The whole point of an election is to choose those who will hold public office based on, among other things, their opinions. So it may seem a reach for a passed-over candidate for a seat on the Utah State Board of Education to complain, via a lawsuit, that he was improperly denied a spot on the ballot because his opinions don’t jibe with the opinions of those doing the choosing.
That sounds like a Democrat complaining that he didn’t get elected in a Republican district because those meanies didn’t like his stands on the issues.
But, then, the whole process for selecting state school board members is such a mess that any attack on the status quo could be worth pursuing.
The particulars of the latest case, briefly, are that one Breck England was interviewed by members of the panel created by state law to screen candidates and submit at least three names to the governor. The governor then picks two candidates whose names will appear on the ballot for each of the board’s 15 districts.
When England’s candidacy for the District 5 seat on the board, representing much of Davis County, did not survive that gantlet, he sued, claiming he was unjustly excluded for expressing his opinions in violation of his First Amendment rights. Opinions, his attorney said, that were perhaps a little "too pro-public education."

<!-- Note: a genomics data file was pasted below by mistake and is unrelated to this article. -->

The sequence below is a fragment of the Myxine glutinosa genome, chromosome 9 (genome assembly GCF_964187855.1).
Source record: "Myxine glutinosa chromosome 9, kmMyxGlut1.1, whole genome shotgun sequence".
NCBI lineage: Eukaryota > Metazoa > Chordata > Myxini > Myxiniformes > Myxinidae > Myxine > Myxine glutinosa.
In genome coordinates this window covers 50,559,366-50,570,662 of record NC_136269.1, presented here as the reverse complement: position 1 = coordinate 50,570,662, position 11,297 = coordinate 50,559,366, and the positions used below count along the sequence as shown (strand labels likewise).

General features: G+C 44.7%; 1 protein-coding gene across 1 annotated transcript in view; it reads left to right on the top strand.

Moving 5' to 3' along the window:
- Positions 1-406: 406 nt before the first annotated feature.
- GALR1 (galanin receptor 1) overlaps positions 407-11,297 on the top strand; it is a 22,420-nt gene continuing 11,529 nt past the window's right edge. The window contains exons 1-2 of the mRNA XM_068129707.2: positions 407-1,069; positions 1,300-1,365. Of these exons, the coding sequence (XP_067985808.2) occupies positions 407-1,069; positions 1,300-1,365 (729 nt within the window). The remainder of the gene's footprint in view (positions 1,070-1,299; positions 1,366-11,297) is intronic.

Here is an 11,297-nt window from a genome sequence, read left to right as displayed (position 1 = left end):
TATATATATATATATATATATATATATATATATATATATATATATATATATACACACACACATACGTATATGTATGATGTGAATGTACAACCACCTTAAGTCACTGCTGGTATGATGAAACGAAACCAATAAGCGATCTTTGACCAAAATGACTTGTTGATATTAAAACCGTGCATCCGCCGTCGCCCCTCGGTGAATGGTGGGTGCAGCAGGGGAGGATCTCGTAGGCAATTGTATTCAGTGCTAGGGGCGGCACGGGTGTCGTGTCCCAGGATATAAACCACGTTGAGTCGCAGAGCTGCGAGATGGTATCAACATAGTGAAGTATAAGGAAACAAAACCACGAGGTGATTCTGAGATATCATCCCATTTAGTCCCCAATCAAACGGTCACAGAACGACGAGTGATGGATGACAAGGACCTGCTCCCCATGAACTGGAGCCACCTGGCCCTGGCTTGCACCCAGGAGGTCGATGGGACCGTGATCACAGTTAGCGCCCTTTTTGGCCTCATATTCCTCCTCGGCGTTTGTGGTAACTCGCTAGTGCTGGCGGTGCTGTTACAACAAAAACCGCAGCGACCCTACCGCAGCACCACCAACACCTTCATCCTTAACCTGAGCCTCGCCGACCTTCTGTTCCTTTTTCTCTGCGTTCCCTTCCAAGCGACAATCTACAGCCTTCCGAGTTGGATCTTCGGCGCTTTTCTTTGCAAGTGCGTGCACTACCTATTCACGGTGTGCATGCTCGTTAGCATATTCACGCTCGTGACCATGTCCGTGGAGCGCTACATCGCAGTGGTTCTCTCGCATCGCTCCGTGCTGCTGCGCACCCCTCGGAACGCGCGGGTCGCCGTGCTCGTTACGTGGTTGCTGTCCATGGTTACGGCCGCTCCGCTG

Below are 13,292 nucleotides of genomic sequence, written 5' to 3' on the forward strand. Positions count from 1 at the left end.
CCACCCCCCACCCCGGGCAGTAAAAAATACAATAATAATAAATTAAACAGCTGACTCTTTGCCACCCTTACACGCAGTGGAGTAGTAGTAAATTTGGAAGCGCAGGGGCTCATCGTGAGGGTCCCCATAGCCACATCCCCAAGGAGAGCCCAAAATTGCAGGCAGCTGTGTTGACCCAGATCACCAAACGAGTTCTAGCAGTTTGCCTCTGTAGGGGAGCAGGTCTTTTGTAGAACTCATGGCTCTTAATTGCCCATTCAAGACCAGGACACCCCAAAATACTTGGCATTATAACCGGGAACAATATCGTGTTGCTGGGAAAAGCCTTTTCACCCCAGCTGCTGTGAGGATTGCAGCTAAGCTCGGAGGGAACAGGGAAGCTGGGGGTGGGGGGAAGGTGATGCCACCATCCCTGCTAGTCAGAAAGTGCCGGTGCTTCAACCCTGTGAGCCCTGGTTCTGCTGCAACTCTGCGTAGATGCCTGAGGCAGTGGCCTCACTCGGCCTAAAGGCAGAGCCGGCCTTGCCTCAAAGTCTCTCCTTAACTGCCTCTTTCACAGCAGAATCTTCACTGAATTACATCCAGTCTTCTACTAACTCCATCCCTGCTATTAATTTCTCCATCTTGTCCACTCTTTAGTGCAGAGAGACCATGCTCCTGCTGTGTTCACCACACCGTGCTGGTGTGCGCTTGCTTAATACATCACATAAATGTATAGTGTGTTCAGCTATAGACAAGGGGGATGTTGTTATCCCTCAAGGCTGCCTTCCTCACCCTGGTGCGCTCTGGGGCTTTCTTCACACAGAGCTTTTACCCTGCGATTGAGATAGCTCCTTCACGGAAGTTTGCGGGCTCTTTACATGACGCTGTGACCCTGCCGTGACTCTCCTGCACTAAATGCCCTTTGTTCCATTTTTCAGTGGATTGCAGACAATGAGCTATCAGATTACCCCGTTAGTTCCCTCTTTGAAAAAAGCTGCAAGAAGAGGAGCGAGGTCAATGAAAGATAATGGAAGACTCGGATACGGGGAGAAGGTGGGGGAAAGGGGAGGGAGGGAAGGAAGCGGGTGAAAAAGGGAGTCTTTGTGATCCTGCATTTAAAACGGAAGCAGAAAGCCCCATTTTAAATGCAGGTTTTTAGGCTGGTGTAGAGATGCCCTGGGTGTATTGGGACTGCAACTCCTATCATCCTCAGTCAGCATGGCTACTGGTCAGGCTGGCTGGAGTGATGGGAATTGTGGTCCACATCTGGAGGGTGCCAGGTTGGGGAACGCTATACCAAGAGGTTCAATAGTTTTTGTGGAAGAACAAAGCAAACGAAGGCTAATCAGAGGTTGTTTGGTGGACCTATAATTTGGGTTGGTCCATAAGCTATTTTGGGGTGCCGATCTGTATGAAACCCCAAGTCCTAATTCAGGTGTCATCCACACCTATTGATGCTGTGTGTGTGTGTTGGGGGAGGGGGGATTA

In a normal world, one would expect that being "pro-public education" would be a baseline for service on the board that governs public education.
But this isn’t the normal world. This is public education in Utah. Where, by law, the opinions of the electorate are but a piffle compared to the opinions of a panel that few have heard of and which, by law, must include members from various industries (manufacturing, utilities, agriculture, etc.) and interest groups (teachers, parents, local school boards).
When do the people of Utah have their say? On Election Day. After the number of candidates has been squished down to the two who have pleased the committee and the governor. When the electorate may choose between two folks they may never have heard of and who, if the people had any say, might have been rated far below many of the candidates who made it through this most undemocratic of processes.
The non-lawyers in this corner don’t give England’s suit much of a chance. But it will be worth it if it moves the Legislature to finally do away with the ridiculous system we have now and replace it with a real state school board election.
Candidates will still be rejected for having the wrong opinions. But at least it will be the people doing the rejecting.
Copyright 2014 The Salt Lake Tribune. All rights reserved. This material may not be published, broadcast, rewritten or redistributed.